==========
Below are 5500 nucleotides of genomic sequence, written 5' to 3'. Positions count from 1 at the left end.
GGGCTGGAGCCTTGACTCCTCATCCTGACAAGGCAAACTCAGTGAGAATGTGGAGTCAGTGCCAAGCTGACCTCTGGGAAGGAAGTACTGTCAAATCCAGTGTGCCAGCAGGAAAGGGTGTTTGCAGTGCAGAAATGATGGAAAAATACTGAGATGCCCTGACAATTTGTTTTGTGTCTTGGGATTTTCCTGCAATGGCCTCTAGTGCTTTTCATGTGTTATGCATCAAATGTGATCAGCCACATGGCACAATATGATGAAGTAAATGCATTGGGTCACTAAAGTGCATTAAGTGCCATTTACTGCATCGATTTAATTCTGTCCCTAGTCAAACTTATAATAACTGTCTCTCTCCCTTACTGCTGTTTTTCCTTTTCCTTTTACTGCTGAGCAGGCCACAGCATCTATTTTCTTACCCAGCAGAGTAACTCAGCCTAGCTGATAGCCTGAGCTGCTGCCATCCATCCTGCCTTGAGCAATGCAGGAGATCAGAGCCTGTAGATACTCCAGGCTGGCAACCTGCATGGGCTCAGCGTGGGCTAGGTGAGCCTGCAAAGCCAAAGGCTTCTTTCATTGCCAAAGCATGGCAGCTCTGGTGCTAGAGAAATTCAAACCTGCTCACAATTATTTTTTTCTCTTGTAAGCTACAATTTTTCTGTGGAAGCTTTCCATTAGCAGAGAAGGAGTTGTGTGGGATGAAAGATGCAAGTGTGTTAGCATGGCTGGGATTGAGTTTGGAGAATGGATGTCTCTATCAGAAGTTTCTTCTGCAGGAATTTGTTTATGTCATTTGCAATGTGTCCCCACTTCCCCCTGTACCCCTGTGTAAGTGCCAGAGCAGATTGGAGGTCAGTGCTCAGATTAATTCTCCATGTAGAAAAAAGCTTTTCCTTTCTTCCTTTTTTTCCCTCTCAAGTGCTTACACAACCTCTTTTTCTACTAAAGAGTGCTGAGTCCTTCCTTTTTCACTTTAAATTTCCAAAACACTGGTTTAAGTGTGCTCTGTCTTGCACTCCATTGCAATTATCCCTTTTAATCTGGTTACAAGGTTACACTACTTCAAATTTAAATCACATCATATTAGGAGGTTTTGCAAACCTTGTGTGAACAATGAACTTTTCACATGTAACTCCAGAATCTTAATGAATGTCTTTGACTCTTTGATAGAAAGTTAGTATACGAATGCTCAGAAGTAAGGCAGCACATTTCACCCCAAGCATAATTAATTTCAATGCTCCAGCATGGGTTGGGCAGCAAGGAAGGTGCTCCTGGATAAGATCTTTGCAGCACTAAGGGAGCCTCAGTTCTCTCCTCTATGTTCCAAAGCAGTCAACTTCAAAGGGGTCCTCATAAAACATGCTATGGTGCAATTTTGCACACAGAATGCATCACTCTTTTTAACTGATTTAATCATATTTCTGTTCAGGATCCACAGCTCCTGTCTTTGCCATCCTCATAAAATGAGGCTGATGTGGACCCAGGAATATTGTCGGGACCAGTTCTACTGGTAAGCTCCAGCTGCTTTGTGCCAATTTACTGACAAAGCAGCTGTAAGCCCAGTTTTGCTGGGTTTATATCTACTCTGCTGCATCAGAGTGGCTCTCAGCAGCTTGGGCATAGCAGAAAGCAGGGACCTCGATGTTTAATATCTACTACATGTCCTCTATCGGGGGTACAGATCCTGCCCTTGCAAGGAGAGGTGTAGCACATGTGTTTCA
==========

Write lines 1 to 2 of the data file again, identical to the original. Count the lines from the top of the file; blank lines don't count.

Below are 5500 nucleotides of genomic sequence, written 5' to 3'. Positions count from 1 at the left end.
GGGCTGGAGCCTTGACTCCTCATCCTGACAAGGCAAACTCAGTGAGAATGTGGAGTCAGTGCCAAGCTGACCTCTGGGAAGGAAGTACTGTCAAATCCAGTGTGCCAGCAGGAAAGGGTGTTTGCAGTGCAGAAATGATGGAAAAATACTGAGATGCCCTGACAATTTGTTTTGTGTCTTGGGATTTTCCTGCAATGGCCTCTAGTGCTTTTCATGTGTTATGCATCAAATGTGATCAGCCACATGGCACAATATGATGAAGTAAATGCATTGGGTCACTAAAGTGCATTAAGTGCCATTTACTGCATCGATTTAATTCTGTCCCTAGTCAAACTTATAATAACTGTCTCTCTCCCTTACTGCTGTTTTTCCTTTTCCTTTTACTGCTGAGCAGGCCACAGCATCTATTTTCTTACCCAGCAGAGTAACTCAGCCTAGCTGATAGCCTGAGCTGCTGCCATCCATCCTGCCTTGAGCAATGCAGGAGATCAGAGCCTGTAGATACTCCAGGCTGGCAACCTGCATGGGCTCAGCGTGGGCTAGGTGAGCCTGCAAAGCCAAAGGCTTCTTTCATTGCCAAAGCATGGCAGCTCTGGTGCTAGAGAAATTCAAACCTGCTCACAATTATTTTTTTCTCTTGTAAGCTACAATTTTTCTGTGGAAGCTTTCCATTAGCAGAGAAGGAGTTGTGTGGGATGAAAGATGCAAGTGTGTTAGCATGGCTGGGATTGAGTTTGGAGAATGGATGTCTCTATCAGAAGTTTCTTCTGCAGGAATTTGTTTATGTCATTTGCAATGTGTCCCCACTTCCCCCTGTACCCCTGTGTAAGTGCCAGAGCAGATTGGAGGTCAGTGCTCAGATTAATTCTCCATGTAGAAAAAAGCTTTTCCTTTCTTCCTTTTTTTCCCTCTCAAGTGCTTACACAACCTCTTTTTCTACTAAAGAGTGCTGAGTCCTTCCTTTTTCACTTTAAATTTCCAAAACACTGGTTTAAGTGTGCTCTGTCTTGCACTCCATTGCAATTATCCCTTTTAATCTGGTTACAAGGTTACACTACTTCAAATTTAAATCACATCATATTAGGAGGTTTTGCAAACCTTGTGTGAACAATGAACTTTTCACATGTAACTCCAGAATCTTAATGAATGTCTTTGACTCTTTGATAGAAAGTTAGTATACGAATGCTCAGAAGTAAGGCAGCACATTTCACCCCAAGCATAATTAATTTCAATGCTCCAGCATGGGTTGGGCAGCAAGGAAGGTGCTCCTGGATAAGATCTTTGCAGCACTAAGGGAGCCTCAGTTCTCTCCTCTATGTTCCAAAGCAGTCAACTTCAAAGGGGTCCTCATAAAACATGCTATGGTGCAATTTTGCACACAGAATGCATCACTCTTTTTAACTGATTTAATCATATTTCTGTTCAGGATCCACAGCTCCTGTCTTTGCCATCCTCATAAAATGAGGCTGATGTGGACCCAGGAATATTGTCGGGACCAGTTCTACTGGTAAGCTCCAGCTGCTTTGTGCCAATTTACTGACAAAGCAGCTGTAAGCCCAGTTTTGCTGGGTTTATATCTACTCTGCTGCATCAGAGTGGCTCTCAGCAGCTTGGGCATAGCAGAAAGCAGGGACCTCGATGTTTAATATCTACTACATGTCCTCTATCGGGGGTACAGATCCTGCCCTTGCAAGGAGAGGTGTAGCACATGTGTTTCA